Part 39 does not stipulate that the compliance with AD's is compulsory only on products that are installed in type-certificated aircraft. Section 39.5 says that the FAA issues airworthiness directive when they find that an unsafe condition exists in a product and the condition is likely to exist or develop in other products of the same type. In addition section 91.7 states that no person may operate an aircraft unless it is in an airworthy condition and that the pilot in command is responsible to determine that the aircraft is a condition for a safe flight. In this regulation the language states "civil aircraft" as opposed to type certificated aircraft. In so wording the rule this way the application of Part 39 to "products" installed in amateur-built aircraft is logical.

Another regulation, section 91.319, gives the FAA inspector or designee who issues an airworthiness certificate to an experimental airplane the authority to issue operating limitations considered necessary for safe operation. These limitations are an addendum to the Airworthy Certificate and each condition must be complied with. I have seen operating limitations for amateur-built airplanes carry the limitation to comply with applicable airworthiness directives for the engine or propeller installed on amateur-built aircraft. The inspector or designee who added this limitation to an amateur-built aircraft's operating limitations has not only helped in assuring a safe aircraft but also helped the owner to stay compliant with operating regulations.

The guidance that this article is predicated on comes mainly from a document produced by the office of legal counsel in the Aircraft Certification Service Engine and Propeller Directorate. The acting Regional Counsel sent a Memorandum in March 2003 that stated the reasoning for AD compliance on amateur-built aircraft. In addition to those stated reasons above he also wrote that AD's that apply to type-certified engines and propellers will continue to apply to those products even if the engine or propeller is installed in an aircraft operating under an experimental airworthiness certificate. The Memorandum also says that the FAA issues AD's based on the type design of the product and that the type design of those products is not altered or affected by the aircraft in which they are installed in. The engine and propeller type design remains separate from the aircraft type design. Under Part 39 the FAA treats each product independently. The AD will continue to apply to the product even if it is used in an aircraft in which the FAA has not approved their installation.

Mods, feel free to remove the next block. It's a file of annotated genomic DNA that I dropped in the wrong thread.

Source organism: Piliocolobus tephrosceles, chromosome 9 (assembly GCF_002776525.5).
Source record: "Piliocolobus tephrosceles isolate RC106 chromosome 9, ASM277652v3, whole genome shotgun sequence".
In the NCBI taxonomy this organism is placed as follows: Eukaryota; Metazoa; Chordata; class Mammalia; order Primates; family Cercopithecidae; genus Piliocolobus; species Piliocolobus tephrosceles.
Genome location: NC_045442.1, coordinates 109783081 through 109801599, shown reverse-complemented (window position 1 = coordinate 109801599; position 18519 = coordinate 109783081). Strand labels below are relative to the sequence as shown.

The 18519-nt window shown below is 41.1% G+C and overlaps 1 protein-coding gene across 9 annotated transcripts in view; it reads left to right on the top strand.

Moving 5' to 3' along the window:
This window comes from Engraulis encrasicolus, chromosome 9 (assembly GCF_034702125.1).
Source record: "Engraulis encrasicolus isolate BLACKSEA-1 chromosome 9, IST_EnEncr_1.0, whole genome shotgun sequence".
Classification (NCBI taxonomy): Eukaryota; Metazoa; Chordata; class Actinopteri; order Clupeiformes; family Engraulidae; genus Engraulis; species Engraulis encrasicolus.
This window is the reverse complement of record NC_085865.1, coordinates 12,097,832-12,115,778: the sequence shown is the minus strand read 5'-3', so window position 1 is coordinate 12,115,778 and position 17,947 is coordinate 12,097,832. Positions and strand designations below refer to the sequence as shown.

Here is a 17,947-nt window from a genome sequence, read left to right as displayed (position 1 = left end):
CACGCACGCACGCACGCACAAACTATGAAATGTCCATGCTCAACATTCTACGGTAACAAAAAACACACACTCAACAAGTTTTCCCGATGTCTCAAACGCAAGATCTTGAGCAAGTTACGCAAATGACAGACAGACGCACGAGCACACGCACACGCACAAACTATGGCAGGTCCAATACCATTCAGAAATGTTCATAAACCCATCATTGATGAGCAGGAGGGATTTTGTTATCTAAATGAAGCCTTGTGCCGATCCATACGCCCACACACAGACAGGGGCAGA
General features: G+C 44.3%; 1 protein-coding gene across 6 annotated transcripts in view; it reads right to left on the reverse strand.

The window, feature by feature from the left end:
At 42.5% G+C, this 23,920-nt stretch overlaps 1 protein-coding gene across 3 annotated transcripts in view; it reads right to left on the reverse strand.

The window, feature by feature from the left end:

The acting legal counsel also addressed the act of removing data plates to avoid compliance with AD's. His Memorandum states that the act of removing the data plate of a type-certificated product is addressed in Part 45. Section 45.13 of that Part prohibits removing data plates without the approval of the FAA. There are no exceptions granted in that Part for engines or propellers installed in amateur-built aircraft. Simply removing a data plate does not alter the type design or nature of the engine or propeller.